Basically the civ genre has a lot of the same appeal as that old show BattleBots. Step 1: build your robot and make sure it works. Step 2: decide what your robot will be good at (speed? strength? spikes?) and try to compensate for its weaknesses. Step 3: all the robots enter the arena and battle it out.

Point #3 is where... I'd say 80%... of civ games just fall apart. Mostly for the same reason as Sid Meier's Civ. Instead of being truly multidimensional, everything boils down to one axis of competition, a race for more productive capacity (= land) with which to purchase all the other features of the game engine such as culture, technology, military etc. This is why civ games are also sometimes called 4X games or "snowball games." And this is where civ games really need to innovate if we want to eventually find that "grail game."

Back to Historia, I sense (from reading the rules) that it doesn't really aim to comprehensively depict the qualitative differences between diverse civs, in other words the way that running a warmonger civ would feel different from running a scientific civ. This is an area where Clash of Cultures truly excels and Nations lacks.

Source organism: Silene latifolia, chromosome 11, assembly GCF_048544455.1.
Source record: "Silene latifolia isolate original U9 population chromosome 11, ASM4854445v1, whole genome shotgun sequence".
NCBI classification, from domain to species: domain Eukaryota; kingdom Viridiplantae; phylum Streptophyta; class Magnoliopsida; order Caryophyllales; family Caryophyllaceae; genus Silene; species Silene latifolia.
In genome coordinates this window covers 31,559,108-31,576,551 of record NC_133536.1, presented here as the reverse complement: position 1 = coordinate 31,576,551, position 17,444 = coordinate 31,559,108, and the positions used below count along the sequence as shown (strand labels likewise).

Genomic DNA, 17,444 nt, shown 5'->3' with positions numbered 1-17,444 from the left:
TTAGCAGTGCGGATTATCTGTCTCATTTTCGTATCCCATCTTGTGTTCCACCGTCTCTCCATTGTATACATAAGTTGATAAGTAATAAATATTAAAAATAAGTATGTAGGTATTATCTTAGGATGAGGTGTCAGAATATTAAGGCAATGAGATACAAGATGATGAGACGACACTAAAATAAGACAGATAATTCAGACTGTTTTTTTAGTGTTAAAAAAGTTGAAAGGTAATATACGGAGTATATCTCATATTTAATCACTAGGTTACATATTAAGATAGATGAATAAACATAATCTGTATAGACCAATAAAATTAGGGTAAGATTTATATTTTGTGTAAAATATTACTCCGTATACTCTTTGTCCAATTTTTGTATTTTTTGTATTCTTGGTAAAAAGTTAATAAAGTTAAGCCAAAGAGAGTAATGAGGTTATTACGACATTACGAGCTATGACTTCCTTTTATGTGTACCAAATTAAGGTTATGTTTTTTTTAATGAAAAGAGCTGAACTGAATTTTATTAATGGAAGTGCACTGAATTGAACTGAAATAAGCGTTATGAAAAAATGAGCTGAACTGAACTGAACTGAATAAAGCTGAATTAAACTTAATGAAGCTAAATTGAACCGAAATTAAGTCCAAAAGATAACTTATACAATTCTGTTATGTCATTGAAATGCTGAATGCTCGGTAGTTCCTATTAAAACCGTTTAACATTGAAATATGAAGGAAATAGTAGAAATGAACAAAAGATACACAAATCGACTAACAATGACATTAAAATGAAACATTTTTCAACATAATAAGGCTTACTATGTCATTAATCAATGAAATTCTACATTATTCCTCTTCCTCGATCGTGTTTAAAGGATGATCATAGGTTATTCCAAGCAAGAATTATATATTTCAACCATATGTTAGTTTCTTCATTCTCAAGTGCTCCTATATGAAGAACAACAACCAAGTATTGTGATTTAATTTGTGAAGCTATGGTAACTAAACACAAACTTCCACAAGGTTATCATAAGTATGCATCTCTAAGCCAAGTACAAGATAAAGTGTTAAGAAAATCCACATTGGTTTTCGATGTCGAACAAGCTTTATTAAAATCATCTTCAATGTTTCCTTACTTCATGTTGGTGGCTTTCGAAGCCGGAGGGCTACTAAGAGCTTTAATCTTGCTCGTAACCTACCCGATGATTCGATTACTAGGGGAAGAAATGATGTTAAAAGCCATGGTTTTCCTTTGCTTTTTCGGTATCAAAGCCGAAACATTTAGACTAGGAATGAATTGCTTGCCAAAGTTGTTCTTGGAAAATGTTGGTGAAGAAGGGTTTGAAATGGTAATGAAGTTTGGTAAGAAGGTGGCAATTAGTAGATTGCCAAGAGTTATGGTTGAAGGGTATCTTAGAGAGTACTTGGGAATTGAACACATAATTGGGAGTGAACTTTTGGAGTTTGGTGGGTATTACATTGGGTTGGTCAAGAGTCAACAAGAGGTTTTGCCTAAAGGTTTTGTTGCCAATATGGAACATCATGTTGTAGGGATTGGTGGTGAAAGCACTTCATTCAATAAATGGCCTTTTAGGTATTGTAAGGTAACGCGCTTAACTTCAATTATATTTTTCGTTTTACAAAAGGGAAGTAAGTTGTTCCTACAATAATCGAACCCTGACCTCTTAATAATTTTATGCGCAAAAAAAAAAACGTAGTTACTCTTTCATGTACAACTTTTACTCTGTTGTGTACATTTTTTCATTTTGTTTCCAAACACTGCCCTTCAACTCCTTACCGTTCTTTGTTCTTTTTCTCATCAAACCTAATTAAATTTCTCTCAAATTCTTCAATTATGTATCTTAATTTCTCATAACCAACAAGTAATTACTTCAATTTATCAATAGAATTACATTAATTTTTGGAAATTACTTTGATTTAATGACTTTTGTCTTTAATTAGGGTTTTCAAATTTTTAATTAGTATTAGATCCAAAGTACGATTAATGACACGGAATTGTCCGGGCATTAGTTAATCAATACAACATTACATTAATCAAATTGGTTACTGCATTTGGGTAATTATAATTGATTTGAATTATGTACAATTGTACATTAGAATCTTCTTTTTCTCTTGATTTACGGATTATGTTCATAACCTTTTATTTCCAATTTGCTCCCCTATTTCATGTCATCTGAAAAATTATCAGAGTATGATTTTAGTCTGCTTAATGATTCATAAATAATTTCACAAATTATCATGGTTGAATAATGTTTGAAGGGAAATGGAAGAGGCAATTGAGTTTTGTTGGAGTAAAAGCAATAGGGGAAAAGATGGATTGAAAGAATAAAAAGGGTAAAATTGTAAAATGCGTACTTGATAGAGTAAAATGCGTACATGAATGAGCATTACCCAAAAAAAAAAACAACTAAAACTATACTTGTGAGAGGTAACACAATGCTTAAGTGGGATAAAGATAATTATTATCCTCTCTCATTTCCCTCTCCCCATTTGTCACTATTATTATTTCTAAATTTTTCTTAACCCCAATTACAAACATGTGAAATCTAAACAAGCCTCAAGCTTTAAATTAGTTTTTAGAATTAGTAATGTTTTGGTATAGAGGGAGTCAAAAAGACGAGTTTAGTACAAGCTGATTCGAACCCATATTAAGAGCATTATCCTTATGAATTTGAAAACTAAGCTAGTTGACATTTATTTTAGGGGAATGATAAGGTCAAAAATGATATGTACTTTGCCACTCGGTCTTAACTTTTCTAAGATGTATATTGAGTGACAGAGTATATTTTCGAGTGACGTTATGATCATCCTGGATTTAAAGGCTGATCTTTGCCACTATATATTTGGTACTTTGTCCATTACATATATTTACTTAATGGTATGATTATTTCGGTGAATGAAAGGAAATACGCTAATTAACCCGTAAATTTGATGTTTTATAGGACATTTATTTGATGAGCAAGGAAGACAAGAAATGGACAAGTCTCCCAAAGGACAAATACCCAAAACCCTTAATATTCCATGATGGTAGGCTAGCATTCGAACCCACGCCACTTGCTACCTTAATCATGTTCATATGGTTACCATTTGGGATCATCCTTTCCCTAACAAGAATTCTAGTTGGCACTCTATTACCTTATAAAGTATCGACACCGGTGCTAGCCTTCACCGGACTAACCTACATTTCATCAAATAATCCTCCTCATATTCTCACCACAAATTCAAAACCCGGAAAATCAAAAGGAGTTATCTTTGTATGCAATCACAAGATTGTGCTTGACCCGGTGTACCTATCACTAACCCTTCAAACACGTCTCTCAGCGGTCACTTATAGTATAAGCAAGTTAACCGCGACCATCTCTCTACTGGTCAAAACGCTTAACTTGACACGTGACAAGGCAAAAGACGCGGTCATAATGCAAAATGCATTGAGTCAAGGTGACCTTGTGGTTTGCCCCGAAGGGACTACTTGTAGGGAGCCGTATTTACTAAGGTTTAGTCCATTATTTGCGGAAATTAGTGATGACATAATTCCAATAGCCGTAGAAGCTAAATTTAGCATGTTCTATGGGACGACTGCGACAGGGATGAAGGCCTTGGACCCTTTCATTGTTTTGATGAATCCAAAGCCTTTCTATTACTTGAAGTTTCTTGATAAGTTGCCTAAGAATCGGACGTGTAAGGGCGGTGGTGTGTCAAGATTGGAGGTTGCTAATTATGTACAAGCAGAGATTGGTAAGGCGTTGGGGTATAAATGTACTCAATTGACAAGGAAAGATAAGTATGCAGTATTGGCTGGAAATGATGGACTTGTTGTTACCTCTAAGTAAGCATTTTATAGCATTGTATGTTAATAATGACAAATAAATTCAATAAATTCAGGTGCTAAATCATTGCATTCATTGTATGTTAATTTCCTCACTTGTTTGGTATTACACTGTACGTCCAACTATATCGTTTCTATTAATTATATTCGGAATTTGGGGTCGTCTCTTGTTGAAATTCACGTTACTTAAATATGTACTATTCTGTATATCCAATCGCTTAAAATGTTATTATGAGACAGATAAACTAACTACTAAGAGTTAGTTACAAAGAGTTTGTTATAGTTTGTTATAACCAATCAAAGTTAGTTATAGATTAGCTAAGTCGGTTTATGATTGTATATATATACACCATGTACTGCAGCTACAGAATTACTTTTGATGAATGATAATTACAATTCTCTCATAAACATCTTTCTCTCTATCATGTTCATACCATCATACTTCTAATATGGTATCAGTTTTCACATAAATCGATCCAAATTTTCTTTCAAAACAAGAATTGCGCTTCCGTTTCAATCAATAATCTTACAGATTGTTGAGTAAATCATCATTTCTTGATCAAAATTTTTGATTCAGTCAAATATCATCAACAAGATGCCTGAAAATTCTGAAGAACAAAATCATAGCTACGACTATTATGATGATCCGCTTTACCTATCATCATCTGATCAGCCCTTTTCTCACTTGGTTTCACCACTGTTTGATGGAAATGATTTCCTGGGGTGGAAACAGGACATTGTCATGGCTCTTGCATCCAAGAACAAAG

When it comes to "building your own civ" Historia is far more limited than both of those games. You can be a "relatively more militaristic" civ or a "relatively more technological" civ and that's it. The idea that Military and Technology are two linear tracks, which unlock bonuses (more advanced actions, more cards per action etc.) feels like a big step back from the decades-old idea of a technology tree. And the idea that you are managing two tracks feels like a step back from Endeavor (as well as plenty of other games) which ask you to balance more.

So in addition to your position in this matrix (which is really two linear tracks where you can't advance very far down one while ignoring the other)... what else allows your civ to diversify and FEEL different from other civs. Leader cards and wonder cards... I feel like this is really nominal, like the afterthought-looking map minigame in the corner of the board.

These are the reasons I would call Historia "lite" in comparison to Clash of Cultures or even Nations.

That's not to say that it may be a challenging and interesting game but I don't think it fulfills the civ criteria really.
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What a great post Linoleum! Thank you for your insights.

I think that in the end, you have very eloquently said (if you can forgive the paraphrasing): Historia is more like an Euro game with a civilization theme, rather than what most people view as a "Civ game".